Lascaux 4, a reproduction of a Stone Age cave located in the Vézère Valley in France, will open to the public on 15th December.

Lascaux 4

Source: Casson Mann

Lascaux 4 is a replica of almost an entire original cave using state-of-the-art techniques, which will be housed in the Centre International de l’Art Pariétal Montignac-Lascaux.

The tourist attraction will give visitors a real interactive sense of life in Prehistoric times, complete with replicas of the Stone Age art that first brought the cave to attention in 1940.

What can visitors see?

Lascaux 4 is a 200-meter long cavity, created by an alternation of more or less circular rooms and corridors-tunnels.

The experience has been separated into seven zones, each exploring a different theme relating to the cave.

Groups visiting can see wall paintings that depict many animals including horses, bulls, cows, deer, mountain goats, felines, a bear and even a fantastical figure called The Unicorn. There are also engravings and many enigmatic signs on the cave walls.

A visit will start in zone one; an observation deck on the roof of the Lascaux 4 building here groups can enjoy views over Lascaux’s surroundings.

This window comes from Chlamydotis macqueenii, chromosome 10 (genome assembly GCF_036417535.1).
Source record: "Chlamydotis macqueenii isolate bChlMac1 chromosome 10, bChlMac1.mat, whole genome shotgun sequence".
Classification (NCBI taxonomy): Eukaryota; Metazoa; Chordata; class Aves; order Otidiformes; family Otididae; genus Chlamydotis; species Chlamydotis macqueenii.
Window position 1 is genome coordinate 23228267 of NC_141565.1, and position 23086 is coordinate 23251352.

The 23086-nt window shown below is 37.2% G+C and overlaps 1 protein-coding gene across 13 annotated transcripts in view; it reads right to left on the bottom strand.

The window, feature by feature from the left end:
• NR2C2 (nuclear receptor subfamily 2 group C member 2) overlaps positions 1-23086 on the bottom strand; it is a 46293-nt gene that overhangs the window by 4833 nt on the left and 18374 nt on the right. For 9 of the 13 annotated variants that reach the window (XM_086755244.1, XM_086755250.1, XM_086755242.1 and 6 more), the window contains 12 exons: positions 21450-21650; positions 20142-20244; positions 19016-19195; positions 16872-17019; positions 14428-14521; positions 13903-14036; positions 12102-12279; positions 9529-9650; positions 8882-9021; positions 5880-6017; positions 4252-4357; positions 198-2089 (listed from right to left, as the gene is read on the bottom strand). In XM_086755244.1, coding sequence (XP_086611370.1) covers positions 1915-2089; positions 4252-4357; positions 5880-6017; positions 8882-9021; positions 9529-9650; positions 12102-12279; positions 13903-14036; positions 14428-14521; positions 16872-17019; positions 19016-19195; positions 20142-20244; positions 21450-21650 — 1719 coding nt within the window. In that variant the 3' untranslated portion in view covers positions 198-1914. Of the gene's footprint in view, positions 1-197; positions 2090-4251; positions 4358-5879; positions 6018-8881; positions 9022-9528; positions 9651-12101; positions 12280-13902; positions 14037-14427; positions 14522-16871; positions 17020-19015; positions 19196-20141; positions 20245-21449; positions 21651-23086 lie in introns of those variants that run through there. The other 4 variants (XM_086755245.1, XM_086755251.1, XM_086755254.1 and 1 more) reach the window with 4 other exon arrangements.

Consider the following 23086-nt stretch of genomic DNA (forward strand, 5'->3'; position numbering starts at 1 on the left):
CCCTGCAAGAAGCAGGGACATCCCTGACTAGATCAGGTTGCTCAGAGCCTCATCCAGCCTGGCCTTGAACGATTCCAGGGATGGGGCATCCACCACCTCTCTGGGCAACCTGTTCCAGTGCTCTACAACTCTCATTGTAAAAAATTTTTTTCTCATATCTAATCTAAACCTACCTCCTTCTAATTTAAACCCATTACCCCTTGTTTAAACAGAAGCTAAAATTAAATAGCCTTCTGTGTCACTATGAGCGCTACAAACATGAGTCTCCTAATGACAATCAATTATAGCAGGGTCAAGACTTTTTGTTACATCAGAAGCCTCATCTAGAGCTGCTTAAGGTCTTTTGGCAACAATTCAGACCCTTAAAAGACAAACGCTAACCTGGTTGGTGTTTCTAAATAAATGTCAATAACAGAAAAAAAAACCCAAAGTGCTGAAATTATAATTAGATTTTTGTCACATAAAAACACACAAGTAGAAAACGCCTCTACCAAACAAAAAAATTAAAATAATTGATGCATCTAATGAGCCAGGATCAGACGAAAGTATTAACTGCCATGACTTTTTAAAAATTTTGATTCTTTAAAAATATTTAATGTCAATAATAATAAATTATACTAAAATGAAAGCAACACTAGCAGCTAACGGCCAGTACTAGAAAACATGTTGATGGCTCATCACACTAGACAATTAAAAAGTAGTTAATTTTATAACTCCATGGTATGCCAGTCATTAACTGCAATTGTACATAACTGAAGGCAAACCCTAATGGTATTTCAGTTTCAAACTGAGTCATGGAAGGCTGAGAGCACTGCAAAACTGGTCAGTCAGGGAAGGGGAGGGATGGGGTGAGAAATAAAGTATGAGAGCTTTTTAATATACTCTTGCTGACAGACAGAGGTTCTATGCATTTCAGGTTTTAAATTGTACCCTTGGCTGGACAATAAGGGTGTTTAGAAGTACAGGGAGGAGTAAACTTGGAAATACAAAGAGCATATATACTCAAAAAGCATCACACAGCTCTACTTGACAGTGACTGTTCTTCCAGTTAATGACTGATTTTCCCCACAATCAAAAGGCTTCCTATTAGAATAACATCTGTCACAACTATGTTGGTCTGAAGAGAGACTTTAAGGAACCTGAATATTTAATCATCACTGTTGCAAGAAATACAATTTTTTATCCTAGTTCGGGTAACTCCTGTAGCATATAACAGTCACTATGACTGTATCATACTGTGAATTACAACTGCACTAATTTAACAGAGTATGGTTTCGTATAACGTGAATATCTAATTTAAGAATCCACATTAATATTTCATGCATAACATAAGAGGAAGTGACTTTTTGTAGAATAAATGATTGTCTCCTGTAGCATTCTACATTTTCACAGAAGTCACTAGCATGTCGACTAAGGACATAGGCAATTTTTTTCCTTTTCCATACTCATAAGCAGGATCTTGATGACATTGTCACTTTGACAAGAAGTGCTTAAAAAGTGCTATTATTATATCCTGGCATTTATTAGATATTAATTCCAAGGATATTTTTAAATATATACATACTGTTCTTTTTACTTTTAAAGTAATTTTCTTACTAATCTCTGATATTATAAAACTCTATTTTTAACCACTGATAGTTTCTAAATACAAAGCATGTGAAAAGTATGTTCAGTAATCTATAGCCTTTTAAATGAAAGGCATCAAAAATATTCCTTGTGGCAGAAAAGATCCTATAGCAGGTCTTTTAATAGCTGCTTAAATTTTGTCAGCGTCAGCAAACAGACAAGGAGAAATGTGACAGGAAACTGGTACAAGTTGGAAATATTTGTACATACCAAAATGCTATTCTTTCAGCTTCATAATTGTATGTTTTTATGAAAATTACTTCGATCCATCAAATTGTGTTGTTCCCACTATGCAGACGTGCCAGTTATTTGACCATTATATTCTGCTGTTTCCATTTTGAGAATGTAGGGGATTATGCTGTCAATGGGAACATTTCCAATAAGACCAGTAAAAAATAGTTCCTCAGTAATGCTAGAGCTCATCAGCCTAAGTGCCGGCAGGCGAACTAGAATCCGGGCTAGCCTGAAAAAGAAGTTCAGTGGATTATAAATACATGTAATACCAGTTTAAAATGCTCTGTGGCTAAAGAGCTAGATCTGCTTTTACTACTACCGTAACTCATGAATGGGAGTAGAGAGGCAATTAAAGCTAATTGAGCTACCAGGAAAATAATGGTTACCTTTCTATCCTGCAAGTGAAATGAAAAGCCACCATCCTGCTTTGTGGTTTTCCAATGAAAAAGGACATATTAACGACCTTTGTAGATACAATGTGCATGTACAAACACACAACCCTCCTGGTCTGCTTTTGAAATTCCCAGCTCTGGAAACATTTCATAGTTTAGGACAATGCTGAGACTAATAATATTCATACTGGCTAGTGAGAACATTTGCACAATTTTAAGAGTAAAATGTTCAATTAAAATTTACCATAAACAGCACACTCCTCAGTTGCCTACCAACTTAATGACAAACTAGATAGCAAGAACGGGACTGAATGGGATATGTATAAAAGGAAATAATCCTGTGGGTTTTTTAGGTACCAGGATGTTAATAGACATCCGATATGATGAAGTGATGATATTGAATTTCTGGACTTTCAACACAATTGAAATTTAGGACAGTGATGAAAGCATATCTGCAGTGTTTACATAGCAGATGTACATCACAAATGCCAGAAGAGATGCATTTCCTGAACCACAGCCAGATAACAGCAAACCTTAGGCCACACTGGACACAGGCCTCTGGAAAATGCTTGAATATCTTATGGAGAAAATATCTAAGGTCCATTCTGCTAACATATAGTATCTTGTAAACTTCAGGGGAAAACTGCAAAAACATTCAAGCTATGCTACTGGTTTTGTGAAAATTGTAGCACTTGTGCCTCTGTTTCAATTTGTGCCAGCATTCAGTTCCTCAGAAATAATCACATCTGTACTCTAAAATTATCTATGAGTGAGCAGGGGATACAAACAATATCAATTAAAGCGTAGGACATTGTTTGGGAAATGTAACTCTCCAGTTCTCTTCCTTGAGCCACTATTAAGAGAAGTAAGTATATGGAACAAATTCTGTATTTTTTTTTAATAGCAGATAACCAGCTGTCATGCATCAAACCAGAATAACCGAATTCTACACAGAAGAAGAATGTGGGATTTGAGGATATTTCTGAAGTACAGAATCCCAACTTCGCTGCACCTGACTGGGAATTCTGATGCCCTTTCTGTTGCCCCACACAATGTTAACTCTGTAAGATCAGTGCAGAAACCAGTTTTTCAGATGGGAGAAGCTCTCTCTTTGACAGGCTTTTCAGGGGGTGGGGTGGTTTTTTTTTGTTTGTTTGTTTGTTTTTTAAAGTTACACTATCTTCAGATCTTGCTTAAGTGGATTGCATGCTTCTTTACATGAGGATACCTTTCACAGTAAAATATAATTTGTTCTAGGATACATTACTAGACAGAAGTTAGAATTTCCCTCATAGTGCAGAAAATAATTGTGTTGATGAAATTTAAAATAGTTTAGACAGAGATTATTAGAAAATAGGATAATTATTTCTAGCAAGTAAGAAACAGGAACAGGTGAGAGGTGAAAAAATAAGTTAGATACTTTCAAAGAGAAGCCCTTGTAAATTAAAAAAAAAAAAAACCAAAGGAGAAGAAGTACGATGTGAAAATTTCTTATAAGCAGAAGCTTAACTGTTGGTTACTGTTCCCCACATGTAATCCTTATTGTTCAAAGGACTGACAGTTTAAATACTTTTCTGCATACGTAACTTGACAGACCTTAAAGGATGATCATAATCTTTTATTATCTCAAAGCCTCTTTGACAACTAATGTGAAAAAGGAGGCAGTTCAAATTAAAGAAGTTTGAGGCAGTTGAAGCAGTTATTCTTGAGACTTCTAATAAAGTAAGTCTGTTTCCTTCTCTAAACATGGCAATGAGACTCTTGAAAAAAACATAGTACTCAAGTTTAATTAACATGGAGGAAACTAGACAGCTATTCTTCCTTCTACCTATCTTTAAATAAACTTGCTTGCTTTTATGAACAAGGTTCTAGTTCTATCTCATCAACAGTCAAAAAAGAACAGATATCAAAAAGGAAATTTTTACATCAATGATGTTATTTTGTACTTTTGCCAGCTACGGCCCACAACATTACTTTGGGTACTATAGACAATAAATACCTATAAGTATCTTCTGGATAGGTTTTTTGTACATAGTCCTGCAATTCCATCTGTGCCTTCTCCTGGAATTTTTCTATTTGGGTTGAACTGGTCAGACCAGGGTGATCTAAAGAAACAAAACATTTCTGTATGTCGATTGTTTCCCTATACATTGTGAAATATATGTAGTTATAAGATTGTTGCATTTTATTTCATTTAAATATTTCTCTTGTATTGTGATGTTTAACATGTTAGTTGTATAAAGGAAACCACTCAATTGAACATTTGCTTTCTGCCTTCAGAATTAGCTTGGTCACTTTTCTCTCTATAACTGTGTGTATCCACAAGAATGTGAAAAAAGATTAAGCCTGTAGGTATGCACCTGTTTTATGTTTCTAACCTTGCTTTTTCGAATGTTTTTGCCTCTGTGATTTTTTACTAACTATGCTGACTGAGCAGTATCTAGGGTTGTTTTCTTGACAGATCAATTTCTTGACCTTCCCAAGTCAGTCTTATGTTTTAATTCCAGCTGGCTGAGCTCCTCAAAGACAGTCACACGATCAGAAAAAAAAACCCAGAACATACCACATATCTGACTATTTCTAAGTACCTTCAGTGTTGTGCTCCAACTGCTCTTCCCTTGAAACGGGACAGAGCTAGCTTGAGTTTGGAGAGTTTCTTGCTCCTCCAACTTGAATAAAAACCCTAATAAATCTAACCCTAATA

From here visitors will follow a replicated path, like the one walked on by the four teenagers who originally stumbled upon the cave in 1940.

Groups will then visit a replica of the original cave, an outdoor garden, and an area in which state-of-the-art digital technologies are used to explore the historical and cultural significance of the art in Lascaux.

Zone four will allow visitors to examine the history of research in Lascaux and explore the work of prehistorians from the 19th century to the present day.

In zone five – the Cave Art World Tour gallery – groups will be able to learn about cave art from around the world, and find out how the images found in Lascaux fit into the context of rock art traditions.

Finally, zone six will explore the link between cave art and modern art in an interactive gallery, while zone seven will be a space in which temporary exhibitions will be mounted.

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(Photo credit: Casson Mann).